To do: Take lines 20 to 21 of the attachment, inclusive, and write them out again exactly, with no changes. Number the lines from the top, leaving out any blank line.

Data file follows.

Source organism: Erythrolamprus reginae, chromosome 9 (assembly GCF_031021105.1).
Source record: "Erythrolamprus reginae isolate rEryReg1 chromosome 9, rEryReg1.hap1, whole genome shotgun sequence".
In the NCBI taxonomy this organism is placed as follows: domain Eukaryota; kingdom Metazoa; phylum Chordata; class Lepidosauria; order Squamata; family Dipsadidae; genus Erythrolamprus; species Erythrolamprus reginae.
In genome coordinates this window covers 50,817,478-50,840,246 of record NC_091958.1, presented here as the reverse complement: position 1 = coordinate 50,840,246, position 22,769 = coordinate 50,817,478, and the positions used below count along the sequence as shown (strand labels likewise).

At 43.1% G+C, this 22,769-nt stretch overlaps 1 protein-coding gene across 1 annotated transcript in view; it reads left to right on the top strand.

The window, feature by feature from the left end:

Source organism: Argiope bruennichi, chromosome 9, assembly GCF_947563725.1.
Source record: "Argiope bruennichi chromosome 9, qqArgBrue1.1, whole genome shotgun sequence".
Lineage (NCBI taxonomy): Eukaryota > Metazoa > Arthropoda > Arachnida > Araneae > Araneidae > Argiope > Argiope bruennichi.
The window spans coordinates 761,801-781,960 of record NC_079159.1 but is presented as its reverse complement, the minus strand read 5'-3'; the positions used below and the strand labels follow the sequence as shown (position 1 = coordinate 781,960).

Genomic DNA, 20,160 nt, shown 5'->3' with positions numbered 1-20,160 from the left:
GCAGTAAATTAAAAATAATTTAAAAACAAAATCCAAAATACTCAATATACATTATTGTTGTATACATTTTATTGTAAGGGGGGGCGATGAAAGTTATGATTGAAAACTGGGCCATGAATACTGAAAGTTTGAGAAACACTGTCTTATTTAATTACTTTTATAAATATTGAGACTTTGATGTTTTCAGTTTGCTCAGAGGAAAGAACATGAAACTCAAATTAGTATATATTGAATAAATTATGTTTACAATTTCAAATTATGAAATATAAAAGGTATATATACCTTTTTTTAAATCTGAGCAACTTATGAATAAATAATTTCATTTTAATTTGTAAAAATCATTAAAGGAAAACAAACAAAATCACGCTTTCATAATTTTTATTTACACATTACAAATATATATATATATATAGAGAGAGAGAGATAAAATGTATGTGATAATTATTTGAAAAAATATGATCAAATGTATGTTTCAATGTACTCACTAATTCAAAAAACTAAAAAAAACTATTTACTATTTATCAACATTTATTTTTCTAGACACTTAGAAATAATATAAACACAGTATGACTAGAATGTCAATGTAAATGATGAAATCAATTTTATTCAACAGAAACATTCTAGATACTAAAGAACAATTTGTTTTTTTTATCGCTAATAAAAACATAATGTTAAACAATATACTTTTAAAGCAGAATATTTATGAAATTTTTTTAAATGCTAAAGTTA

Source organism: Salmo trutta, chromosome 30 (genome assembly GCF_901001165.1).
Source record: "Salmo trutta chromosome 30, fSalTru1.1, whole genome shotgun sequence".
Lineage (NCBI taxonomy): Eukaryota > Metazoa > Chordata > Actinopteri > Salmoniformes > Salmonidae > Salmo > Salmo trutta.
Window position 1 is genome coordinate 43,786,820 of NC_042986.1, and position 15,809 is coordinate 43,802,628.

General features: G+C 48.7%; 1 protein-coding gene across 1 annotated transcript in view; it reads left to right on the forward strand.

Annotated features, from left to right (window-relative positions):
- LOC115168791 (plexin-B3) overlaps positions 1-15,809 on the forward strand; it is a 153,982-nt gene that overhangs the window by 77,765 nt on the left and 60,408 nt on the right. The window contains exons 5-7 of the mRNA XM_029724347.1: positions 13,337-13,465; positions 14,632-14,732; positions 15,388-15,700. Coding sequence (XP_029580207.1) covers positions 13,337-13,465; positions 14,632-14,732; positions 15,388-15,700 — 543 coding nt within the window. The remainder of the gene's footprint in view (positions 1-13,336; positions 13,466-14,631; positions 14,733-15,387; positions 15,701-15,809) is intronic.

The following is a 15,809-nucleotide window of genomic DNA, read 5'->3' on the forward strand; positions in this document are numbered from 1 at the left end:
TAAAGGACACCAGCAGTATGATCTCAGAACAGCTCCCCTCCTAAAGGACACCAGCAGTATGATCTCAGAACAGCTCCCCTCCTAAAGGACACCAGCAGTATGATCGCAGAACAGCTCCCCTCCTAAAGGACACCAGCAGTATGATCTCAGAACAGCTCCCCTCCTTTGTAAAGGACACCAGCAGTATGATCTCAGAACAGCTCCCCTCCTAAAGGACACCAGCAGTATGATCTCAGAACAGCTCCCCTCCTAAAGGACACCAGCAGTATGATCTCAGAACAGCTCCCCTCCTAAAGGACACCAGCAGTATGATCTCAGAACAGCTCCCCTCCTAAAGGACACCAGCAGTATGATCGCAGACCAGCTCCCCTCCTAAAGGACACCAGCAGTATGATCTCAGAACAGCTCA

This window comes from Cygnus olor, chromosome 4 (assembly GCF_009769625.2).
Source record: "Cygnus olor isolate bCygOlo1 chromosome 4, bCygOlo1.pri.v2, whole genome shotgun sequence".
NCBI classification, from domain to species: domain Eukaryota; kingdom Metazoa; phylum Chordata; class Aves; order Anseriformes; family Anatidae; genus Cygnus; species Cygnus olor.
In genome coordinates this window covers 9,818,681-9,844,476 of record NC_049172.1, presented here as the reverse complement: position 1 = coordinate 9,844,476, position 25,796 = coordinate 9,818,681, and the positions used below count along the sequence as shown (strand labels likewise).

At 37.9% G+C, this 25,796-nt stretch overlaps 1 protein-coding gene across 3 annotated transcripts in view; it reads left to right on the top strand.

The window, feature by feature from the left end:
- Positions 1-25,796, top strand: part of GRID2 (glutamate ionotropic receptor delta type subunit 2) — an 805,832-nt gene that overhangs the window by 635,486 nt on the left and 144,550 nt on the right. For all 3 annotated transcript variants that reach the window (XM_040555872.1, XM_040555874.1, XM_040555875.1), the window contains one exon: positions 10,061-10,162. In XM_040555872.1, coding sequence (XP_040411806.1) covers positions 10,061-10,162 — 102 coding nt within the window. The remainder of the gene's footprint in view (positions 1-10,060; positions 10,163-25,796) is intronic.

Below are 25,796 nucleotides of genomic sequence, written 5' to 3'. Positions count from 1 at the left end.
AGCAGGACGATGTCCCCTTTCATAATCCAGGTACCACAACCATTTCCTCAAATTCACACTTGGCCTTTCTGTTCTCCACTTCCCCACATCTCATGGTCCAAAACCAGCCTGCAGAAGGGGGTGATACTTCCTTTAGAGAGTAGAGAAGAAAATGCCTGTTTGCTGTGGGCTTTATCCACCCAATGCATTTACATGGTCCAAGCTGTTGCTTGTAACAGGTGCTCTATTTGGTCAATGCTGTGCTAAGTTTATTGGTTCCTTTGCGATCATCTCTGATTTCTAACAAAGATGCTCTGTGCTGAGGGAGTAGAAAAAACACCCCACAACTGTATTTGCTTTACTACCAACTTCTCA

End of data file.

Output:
The following is a 15,809-nucleotide window of genomic DNA, read 5'->3' on the forward strand; positions in this document are numbered from 1 at the left end:
TAAAGGACACCAGCAGTATGATCTCAGAACAGCTCCCCTCCTAAAGGACACCAGCAGTATGATCTCAGAACAGCTCCCCTCCTAAAGGACACCAGCAGTATGATCGCAGAACAGCTCCCCTCCTAAAGGACACCAGCAGTATGATCTCAGAACAGCTCCCCTCCTTTGTAAAGGACACCAGCAGTATGATCTCAGAACAGCTCCCCTCCTAAAGGACACCAGCAGTATGATCTCAGAACAGCTCCCCTCCTAAAGGACACCAGCAGTATGATCTCAGAACAGCTCCCCTCCTAAAGGACACCAGCAGTATGATCTCAGAACAGCTCCCCTCCTAAAGGACACCAGCAGTATGATCGCAGACCAGCTCCCCTCCTAAAGGACACCAGCAGTATGATCTCAGAACAGCTCA